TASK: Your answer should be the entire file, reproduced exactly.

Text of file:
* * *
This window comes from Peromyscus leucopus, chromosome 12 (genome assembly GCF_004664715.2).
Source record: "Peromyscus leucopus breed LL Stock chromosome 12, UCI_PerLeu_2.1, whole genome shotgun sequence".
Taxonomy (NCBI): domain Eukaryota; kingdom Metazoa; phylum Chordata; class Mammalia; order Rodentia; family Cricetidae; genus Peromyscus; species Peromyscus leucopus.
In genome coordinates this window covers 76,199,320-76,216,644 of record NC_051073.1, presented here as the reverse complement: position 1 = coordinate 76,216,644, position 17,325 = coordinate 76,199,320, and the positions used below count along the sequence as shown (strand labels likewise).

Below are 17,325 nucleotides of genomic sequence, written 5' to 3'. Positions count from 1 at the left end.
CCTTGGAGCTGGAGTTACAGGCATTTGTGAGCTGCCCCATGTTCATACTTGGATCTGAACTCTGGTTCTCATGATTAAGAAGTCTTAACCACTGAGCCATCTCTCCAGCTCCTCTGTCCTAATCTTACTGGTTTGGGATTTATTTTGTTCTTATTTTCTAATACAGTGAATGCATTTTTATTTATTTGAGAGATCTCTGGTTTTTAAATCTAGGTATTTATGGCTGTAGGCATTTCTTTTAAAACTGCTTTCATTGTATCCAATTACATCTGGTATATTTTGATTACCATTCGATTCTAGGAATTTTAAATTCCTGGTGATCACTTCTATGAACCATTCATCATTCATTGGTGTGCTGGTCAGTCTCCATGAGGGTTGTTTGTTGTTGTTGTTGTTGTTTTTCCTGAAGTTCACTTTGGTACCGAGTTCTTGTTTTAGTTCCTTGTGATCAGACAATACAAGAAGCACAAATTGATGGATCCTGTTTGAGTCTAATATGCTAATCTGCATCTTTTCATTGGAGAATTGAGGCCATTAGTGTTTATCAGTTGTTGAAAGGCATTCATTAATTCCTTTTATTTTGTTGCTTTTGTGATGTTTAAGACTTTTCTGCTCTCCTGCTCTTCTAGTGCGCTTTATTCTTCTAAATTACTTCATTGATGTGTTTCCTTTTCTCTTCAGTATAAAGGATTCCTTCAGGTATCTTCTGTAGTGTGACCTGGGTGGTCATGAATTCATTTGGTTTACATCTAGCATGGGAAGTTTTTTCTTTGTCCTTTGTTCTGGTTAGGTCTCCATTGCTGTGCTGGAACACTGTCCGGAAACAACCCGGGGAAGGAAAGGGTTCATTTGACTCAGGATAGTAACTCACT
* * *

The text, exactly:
This window comes from Peromyscus leucopus, chromosome 12 (genome assembly GCF_004664715.2).
Source record: "Peromyscus leucopus breed LL Stock chromosome 12, UCI_PerLeu_2.1, whole genome shotgun sequence".
Taxonomy (NCBI): domain Eukaryota; kingdom Metazoa; phylum Chordata; class Mammalia; order Rodentia; family Cricetidae; genus Peromyscus; species Peromyscus leucopus.
In genome coordinates this window covers 76,199,320-76,216,644 of record NC_051073.1, presented here as the reverse complement: position 1 = coordinate 76,216,644, position 17,325 = coordinate 76,199,320, and the positions used below count along the sequence as shown (strand labels likewise).

Below are 17,325 nucleotides of genomic sequence, written 5' to 3'. Positions count from 1 at the left end.
CCTTGGAGCTGGAGTTACAGGCATTTGTGAGCTGCCCCATGTTCATACTTGGATCTGAACTCTGGTTCTCATGATTAAGAAGTCTTAACCACTGAGCCATCTCTCCAGCTCCTCTGTCCTAATCTTACTGGTTTGGGATTTATTTTGTTCTTATTTTCTAATACAGTGAATGCATTTTTATTTATTTGAGAGATCTCTGGTTTTTAAATCTAGGTATTTATGGCTGTAGGCATTTCTTTTAAAACTGCTTTCATTGTATCCAATTACATCTGGTATATTTTGATTACCATTCGATTCTAGGAATTTTAAATTCCTGGTGATCACTTCTATGAACCATTCATCATTCATTGGTGTGCTGGTCAGTCTCCATGAGGGTTGTTTGTTGTTGTTGTTGTTGTTTTTCCTGAAGTTCACTTTGGTACCGAGTTCTTGTTTTAGTTCCTTGTGATCAGACAATACAAGAAGCACAAATTGATGGATCCTGTTTGAGTCTAATATGCTAATCTGCATCTTTTCATTGGAGAATTGAGGCCATTAGTGTTTATCAGTTGTTGAAAGGCATTCATTAATTCCTTTTATTTTGTTGCTTTTGTGATGTTTAAGACTTTTCTGCTCTCCTGCTCTTCTAGTGCGCTTTATTCTTCTAAATTACTTCATTGATGTGTTTCCTTTTCTCTTCAGTATAAAGGATTCCTTCAGGTATCTTCTGTAGTGTGACCTGGGTGGTCATGAATTCATTTGGTTTACATCTAGCATGGGAAGTTTTTTCTTTGTCCTTTGTTCTGGTTAGGTCTCCATTGCTGTGCTGGAACACTGTCCGGAAACAACCCGGGGAAGGAAAGGGTTCATTTGACTCAGGATAGTAACTCACT